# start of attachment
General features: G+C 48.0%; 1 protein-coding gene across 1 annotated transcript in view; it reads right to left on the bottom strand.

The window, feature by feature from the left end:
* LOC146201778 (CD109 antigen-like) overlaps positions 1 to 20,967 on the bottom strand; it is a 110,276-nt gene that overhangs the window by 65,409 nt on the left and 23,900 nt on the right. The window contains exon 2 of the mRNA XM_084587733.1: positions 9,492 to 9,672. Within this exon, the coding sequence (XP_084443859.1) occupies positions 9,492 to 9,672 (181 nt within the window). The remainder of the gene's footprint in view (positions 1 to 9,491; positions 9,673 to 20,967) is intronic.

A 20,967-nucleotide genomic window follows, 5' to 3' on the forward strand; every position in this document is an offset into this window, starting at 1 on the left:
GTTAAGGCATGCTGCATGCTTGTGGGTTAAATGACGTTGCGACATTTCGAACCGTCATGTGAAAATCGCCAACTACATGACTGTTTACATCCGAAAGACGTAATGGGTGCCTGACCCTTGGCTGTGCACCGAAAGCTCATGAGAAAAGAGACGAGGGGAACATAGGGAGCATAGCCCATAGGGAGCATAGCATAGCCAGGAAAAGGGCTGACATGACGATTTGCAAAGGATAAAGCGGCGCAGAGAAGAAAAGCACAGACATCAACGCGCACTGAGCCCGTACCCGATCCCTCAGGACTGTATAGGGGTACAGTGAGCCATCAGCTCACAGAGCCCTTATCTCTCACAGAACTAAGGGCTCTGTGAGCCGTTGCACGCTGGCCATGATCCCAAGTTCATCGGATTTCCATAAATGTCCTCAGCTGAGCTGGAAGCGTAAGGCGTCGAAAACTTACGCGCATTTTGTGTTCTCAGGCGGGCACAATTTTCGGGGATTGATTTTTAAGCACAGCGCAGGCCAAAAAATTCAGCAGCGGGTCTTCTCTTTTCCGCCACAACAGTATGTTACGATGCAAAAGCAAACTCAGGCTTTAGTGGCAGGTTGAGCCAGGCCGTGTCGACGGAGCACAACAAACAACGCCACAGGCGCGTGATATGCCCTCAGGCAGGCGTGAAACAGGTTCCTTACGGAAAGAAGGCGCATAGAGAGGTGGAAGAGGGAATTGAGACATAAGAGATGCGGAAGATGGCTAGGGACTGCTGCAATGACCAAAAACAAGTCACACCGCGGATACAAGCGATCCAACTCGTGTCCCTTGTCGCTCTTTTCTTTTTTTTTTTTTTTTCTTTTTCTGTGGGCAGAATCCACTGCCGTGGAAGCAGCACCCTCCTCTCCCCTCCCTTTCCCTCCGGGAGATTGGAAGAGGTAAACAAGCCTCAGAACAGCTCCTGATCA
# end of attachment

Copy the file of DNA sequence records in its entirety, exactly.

General features: G+C 48.0%; 1 protein-coding gene across 1 annotated transcript in view; it reads right to left on the bottom strand.

The window, feature by feature from the left end:
* LOC146201778 (CD109 antigen-like) overlaps positions 1 to 20,967 on the bottom strand; it is a 110,276-nt gene that overhangs the window by 65,409 nt on the left and 23,900 nt on the right. The window contains exon 2 of the mRNA XM_084587733.1: positions 9,492 to 9,672. Within this exon, the coding sequence (XP_084443859.1) occupies positions 9,492 to 9,672 (181 nt within the window). The remainder of the gene's footprint in view (positions 1 to 9,491; positions 9,673 to 20,967) is intronic.

A 20,967-nucleotide genomic window follows, 5' to 3' on the forward strand; every position in this document is an offset into this window, starting at 1 on the left:
GTTAAGGCATGCTGCATGCTTGTGGGTTAAATGACGTTGCGACATTTCGAACCGTCATGTGAAAATCGCCAACTACATGACTGTTTACATCCGAAAGACGTAATGGGTGCCTGACCCTTGGCTGTGCACCGAAAGCTCATGAGAAAAGAGACGAGGGGAACATAGGGAGCATAGCCCATAGGGAGCATAGCATAGCCAGGAAAAGGGCTGACATGACGATTTGCAAAGGATAAAGCGGCGCAGAGAAGAAAAGCACAGACATCAACGCGCACTGAGCCCGTACCCGATCCCTCAGGACTGTATAGGGGTACAGTGAGCCATCAGCTCACAGAGCCCTTATCTCTCACAGAACTAAGGGCTCTGTGAGCCGTTGCACGCTGGCCATGATCCCAAGTTCATCGGATTTCCATAAATGTCCTCAGCTGAGCTGGAAGCGTAAGGCGTCGAAAACTTACGCGCATTTTGTGTTCTCAGGCGGGCACAATTTTCGGGGATTGATTTTTAAGCACAGCGCAGGCCAAAAAATTCAGCAGCGGGTCTTCTCTTTTCCGCCACAACAGTATGTTACGATGCAAAAGCAAACTCAGGCTTTAGTGGCAGGTTGAGCCAGGCCGTGTCGACGGAGCACAACAAACAACGCCACAGGCGCGTGATATGCCCTCAGGCAGGCGTGAAACAGGTTCCTTACGGAAAGAAGGCGCATAGAGAGGTGGAAGAGGGAATTGAGACATAAGAGATGCGGAAGATGGCTAGGGACTGCTGCAATGACCAAAAACAAGTCACACCGCGGATACAAGCGATCCAACTCGTGTCCCTTGTCGCTCTTTTCTTTTTTTTTTTTTTTTCTTTTTCTGTGGGCAGAATCCACTGCCGTGGAAGCAGCACCCTCCTCTCCCCTCCCTTTCCCTCCGGGAGATTGGAAGAGGTAAACAAGCCTCAGAACAGCTCCTGATCA